"There is no testimony worth it salt which connect the accused to the present offence in question" observed a Delhi Court on Tuesday while acquitting one Suresh of all charges levelled against him involving rioting, dacoity and being a part of an unlawful assembly which had allegedly attacked and looted a shop during the North East Delhi riots that erupted in the national capital last year.
Delivering the first judgment in the Delhi Riots case, Additional Sessions Judge Amitabh Rawat observed that there were glaring inconsistencies in the testimonies of the witnesses and even the identification of the accused could not be established in the case, resulting in the acquittal.
"In the light of the testimonies of the said witnesses of the prosecution and their careful scrutiny, it is well apparent that the prosecution has miserably failed to prove its case, forget about beyond reasonable doubts. All the major witnesses are at variance with each other on material terms impacting the prosecution version," the Court said.
Furthermore, it said:
"As can be made out on the cumulative reading of the entire testimonies of all the witnesses, the identification of accused is not established at all. The investigation carried out is way short of the desired one."
FIR 102/2020 was registered on the basis of a written complaint by one Asif, tenant of the shop, stating that on February 25 last year, a huge crowd of people carrying iron rods and lathi came at his shop and looted the shop.
The statement of shop's owner was also recorded in the matter which stated that there were certain people who were inciting others to damage and loot the said shop because it was owned by a Muslim.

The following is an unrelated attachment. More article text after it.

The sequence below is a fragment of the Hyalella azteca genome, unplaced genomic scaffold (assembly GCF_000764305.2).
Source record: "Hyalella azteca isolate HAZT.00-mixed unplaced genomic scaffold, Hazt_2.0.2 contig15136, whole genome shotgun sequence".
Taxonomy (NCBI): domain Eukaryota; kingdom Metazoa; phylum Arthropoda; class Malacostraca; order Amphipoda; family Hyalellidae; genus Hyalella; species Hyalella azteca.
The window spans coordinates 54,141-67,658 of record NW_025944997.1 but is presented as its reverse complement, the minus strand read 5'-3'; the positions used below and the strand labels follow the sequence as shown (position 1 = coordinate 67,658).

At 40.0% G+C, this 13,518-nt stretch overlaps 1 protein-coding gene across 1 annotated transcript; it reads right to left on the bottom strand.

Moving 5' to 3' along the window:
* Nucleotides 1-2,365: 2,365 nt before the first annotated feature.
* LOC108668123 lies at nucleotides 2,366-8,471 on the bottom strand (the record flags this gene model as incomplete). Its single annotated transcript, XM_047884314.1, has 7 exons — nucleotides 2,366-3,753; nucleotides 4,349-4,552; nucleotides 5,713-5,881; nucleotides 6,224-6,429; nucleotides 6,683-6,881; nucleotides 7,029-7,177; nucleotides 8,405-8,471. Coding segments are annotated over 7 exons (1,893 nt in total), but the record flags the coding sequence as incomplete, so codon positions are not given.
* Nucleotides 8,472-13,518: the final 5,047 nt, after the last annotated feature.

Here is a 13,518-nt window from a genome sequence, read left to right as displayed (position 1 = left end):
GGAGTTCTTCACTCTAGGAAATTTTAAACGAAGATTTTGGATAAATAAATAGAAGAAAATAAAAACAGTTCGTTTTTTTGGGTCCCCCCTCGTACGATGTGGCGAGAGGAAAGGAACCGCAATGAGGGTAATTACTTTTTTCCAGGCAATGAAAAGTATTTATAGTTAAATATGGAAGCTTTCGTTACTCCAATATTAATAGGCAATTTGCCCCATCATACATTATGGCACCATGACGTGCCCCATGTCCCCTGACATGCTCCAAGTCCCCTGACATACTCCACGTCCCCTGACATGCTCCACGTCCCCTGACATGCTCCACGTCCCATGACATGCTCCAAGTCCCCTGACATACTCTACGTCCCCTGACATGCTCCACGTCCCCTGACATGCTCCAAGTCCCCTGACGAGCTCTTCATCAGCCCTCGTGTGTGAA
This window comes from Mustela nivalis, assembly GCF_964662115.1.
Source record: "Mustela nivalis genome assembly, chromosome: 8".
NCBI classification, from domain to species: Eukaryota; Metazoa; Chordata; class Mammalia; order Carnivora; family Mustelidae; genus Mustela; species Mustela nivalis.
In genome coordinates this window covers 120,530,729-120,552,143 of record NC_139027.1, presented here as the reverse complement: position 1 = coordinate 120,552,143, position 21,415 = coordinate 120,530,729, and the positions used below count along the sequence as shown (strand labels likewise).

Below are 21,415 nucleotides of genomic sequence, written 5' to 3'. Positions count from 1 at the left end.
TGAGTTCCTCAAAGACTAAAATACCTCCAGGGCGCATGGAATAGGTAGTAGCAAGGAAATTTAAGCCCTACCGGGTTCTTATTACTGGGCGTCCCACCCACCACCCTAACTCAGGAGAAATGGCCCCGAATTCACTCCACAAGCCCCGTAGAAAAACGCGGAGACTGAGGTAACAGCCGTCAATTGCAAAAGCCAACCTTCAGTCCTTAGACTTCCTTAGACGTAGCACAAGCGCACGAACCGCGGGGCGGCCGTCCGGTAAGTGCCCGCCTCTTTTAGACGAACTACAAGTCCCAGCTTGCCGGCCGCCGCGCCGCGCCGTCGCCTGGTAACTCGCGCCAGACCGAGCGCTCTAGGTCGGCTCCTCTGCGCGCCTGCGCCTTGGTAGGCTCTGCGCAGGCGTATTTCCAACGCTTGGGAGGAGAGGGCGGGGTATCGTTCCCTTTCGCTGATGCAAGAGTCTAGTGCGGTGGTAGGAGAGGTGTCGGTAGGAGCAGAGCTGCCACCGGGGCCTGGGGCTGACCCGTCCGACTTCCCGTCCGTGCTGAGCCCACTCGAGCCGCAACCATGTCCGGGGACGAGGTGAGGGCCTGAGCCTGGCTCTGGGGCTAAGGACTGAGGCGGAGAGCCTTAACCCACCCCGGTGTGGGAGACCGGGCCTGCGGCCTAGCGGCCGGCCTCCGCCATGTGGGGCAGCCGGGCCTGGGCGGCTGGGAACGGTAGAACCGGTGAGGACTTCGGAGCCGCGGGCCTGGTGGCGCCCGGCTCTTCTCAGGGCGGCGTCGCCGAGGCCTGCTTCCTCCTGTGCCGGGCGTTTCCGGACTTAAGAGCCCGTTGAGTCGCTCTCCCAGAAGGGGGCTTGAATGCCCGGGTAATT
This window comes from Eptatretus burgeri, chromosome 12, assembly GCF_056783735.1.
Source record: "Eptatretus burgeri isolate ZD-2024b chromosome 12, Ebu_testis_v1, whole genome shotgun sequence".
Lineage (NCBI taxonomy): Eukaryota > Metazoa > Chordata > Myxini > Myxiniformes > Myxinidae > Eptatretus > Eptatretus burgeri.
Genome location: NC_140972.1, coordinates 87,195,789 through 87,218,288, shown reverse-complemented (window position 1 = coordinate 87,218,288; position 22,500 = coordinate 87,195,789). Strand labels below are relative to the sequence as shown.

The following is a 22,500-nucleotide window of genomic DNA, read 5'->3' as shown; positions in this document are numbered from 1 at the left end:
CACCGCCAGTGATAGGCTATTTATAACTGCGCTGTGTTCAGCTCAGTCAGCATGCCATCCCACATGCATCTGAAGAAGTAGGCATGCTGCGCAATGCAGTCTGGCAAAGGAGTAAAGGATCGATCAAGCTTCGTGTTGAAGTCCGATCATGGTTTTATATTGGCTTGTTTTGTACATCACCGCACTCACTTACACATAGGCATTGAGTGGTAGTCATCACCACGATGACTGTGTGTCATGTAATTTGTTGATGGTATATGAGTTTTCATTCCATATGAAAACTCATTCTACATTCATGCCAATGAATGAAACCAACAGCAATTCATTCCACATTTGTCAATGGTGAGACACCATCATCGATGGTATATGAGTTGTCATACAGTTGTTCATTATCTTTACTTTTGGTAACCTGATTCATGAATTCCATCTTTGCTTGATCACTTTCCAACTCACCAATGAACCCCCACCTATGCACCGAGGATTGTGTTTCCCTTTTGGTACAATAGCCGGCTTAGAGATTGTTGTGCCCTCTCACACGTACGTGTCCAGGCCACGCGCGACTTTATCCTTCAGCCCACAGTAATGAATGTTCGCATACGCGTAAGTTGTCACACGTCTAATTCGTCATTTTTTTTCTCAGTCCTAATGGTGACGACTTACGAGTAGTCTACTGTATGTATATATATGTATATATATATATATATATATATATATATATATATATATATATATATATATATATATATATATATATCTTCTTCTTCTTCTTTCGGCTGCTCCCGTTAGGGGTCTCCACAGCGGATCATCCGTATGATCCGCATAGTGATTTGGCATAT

There were 7 Prosecution witnesses in the case including the complainant, shop owner, one public witness, duty officer, two police personnel and the Investigating Officer.
Analysing the individual testimonies of the witnesses, the Court was of the view that "it is not quantity but the quality of the testimony of the witnesses that matters in a criminal trial."
The Court observed that the shop owner, Bhagat Singh, categorically stated that he had never stated to the Investigating Officer that he can identify the person who had ransacked his shop.
"Careful scrutiny of the evidence brings to light the fact that the testimony of PW5 & PW2 are contradictory on the material terms of the identification of the accused and his apprehension. The testimony of PW6 or PW7 that the accused was taken to the PW2 for identification and who was identified by PW2, is denied by PW2 himself," the Court said.
"There is no testimony worth it salt which connect the accused to the present offence in question," the Court observed while acquitting Suresh.
Title: State v. Suresh @ Bhatura